More Russians say they don't hold democratic values than those that do, according to a poll by the independent Levada Center polling agency published Tuesday.
The results follow last month’s elections to Russia’s lower house of parliament, the State Duma, which saw the ruling, pro-Kremlin United Russia party maintain its supermajority amid widespread reports of election fraud and the exclusion of most opposition candidates.
Nearly half (47%) of Russians say they don’t hold so-called democratic values compared to the 44% who think of themselves as people of democratic convictions, Levada’s results said.
Younger Russians aged 18-24 were more likely to call themselves supporters of democratic values (50%) than older respondents (41%) between 40-54 years old.
Levada noted an increasing polarization on the issue, with a widening disparity in its results since its 2018 poll on the same topic.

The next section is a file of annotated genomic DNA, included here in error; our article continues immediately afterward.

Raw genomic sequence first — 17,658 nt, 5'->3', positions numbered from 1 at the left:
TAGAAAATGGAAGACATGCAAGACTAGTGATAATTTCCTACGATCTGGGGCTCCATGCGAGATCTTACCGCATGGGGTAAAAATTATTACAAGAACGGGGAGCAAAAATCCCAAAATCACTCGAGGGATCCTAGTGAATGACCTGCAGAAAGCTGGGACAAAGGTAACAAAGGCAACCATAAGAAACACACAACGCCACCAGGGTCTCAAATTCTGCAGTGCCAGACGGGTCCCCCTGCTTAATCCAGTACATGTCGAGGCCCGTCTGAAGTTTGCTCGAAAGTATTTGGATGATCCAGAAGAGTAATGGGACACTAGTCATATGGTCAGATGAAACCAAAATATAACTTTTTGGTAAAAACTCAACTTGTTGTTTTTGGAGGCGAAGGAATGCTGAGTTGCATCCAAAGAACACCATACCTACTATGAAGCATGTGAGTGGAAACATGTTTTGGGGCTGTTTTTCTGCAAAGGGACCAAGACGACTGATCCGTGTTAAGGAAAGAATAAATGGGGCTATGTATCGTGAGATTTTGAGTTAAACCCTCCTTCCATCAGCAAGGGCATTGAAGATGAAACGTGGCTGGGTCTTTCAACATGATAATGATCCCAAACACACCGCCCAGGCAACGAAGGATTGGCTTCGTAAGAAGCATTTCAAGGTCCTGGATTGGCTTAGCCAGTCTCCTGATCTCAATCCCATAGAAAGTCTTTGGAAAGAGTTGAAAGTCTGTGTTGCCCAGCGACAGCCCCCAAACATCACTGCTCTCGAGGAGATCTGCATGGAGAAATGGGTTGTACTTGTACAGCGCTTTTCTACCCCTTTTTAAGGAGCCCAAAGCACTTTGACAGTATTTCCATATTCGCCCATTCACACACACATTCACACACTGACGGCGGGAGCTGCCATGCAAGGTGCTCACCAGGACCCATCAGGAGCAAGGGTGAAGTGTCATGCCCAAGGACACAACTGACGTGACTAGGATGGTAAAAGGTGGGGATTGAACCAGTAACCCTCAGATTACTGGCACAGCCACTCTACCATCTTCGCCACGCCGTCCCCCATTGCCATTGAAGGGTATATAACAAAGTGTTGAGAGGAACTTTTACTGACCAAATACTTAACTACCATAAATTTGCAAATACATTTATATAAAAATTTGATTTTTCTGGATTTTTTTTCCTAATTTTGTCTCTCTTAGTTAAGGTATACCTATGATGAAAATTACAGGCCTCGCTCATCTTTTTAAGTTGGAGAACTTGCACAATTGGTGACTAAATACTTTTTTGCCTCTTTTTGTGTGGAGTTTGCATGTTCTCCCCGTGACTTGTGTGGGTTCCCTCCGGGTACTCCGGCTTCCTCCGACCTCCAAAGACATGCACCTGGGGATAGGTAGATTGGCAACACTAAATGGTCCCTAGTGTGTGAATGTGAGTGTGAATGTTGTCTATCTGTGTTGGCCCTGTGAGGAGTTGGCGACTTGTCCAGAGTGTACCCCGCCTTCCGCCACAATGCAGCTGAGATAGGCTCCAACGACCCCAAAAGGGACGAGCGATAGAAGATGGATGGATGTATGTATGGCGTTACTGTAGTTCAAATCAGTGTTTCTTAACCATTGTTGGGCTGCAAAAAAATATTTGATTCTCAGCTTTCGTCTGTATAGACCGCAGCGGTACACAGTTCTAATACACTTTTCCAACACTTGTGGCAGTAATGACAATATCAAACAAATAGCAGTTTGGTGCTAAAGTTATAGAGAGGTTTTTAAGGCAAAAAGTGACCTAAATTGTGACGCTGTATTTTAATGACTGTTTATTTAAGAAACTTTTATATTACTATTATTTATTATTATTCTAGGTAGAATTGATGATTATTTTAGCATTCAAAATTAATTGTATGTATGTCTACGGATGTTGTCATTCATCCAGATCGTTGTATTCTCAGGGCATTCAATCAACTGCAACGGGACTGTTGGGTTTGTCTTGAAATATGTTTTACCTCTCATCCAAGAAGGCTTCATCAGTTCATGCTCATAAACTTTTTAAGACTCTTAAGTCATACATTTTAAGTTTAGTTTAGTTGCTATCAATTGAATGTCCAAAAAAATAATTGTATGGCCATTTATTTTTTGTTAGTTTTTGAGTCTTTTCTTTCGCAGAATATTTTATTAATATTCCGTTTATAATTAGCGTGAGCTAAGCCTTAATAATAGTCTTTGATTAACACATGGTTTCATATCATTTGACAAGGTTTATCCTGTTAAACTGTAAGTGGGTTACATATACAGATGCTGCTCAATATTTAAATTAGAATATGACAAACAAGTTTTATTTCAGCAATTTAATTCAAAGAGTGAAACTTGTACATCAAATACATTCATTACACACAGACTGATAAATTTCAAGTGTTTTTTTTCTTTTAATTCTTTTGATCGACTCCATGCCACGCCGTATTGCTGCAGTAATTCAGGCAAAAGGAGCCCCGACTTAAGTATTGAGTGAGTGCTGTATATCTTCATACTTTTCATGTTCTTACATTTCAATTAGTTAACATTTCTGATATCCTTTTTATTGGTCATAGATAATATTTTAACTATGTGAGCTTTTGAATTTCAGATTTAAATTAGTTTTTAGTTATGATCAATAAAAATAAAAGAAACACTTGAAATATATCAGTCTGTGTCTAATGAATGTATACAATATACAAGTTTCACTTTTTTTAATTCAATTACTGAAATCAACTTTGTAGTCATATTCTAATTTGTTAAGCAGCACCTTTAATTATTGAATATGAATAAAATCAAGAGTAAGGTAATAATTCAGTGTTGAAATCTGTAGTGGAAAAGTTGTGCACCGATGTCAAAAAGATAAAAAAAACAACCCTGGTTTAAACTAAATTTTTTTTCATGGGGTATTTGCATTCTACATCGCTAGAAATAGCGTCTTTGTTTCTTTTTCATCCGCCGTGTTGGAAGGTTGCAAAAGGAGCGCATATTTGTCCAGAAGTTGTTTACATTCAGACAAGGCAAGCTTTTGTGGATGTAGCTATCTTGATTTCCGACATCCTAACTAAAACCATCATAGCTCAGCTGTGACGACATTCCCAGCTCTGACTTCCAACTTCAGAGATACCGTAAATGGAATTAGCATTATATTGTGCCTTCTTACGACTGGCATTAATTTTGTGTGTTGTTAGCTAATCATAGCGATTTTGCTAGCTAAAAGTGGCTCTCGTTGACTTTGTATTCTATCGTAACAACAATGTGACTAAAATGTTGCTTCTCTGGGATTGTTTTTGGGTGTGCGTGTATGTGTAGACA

Only 18% of Russians said they see themselves as supporters of leftist, socialist ideals, with the overwhelming majority of respondents (72%) declining to identify themselves as such.
Russians aged 55 years older were more likely to identify themselves as leftists or socialists than other age groups. Across all ages, 40% of respondents who supported leftist ideals also supported Russia’s Communist Party.
Levada conducted its survey among 1,634 respondents in 137 Russian towns and cities between Sept. 23-29.
Meanwhile, a survey published by international communications agency PBN Hill + Knowlton Strategies and independent research agency MAGRAM Market Research said six in 10 Russians (63%) believe the country “desperately” needs a new ethics code — although only 7% of respondents said they were familiar with the term itself.
According to the survey’s findings, key topics that Russians want to hear more about in the context of new ethics are the environment (85%), inclusiveness (83%), domestic violence (78%), politics (74%), equality in the family (59%) and in careers (57%).